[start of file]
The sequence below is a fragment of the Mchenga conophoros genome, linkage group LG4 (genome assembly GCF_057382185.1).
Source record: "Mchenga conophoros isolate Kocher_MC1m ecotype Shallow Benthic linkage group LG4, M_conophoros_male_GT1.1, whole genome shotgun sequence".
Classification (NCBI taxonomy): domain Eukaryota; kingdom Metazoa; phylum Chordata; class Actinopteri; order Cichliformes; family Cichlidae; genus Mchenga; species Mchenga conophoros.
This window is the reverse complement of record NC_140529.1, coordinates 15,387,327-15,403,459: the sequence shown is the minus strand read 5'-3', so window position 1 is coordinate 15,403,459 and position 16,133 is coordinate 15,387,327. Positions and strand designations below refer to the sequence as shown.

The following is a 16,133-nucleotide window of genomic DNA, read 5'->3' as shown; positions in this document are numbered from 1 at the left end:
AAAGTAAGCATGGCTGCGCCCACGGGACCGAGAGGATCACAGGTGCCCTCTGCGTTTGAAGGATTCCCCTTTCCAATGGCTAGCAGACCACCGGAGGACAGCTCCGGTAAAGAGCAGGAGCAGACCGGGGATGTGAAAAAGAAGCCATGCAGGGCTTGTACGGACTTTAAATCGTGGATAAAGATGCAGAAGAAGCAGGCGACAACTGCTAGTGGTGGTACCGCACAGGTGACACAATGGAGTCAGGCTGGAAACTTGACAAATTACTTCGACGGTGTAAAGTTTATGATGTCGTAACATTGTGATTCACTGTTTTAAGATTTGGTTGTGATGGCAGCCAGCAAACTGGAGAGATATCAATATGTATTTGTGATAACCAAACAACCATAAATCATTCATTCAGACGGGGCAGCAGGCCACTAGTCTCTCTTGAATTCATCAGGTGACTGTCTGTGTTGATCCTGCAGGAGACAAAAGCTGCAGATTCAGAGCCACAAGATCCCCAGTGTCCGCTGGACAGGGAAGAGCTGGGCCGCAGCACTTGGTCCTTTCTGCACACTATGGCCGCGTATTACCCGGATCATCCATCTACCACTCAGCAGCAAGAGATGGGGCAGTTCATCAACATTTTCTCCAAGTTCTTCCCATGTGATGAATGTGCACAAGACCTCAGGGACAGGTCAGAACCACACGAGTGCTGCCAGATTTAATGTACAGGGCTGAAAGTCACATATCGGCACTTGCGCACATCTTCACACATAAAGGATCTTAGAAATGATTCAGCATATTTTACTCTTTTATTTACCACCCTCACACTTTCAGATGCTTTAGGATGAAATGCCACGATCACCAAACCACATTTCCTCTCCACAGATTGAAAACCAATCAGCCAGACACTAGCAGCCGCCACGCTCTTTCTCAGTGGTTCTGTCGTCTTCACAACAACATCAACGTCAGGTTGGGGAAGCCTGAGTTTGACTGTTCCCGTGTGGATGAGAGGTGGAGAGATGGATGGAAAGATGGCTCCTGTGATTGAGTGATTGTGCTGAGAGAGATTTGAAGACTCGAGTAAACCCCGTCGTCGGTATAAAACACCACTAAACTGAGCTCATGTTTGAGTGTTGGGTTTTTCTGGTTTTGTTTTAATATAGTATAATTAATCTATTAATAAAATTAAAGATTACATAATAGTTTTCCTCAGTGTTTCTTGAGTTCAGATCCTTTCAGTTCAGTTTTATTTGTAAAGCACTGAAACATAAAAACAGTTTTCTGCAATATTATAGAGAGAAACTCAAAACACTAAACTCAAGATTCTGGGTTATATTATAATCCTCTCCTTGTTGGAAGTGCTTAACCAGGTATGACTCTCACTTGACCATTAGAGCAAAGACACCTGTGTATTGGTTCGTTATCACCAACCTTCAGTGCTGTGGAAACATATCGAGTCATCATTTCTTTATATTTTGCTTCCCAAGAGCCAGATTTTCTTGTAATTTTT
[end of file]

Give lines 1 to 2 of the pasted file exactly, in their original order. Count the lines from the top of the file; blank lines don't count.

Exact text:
The sequence below is a fragment of the Mchenga conophoros genome, linkage group LG4 (genome assembly GCF_057382185.1).
Source record: "Mchenga conophoros isolate Kocher_MC1m ecotype Shallow Benthic linkage group LG4, M_conophoros_male_GT1.1, whole genome shotgun sequence".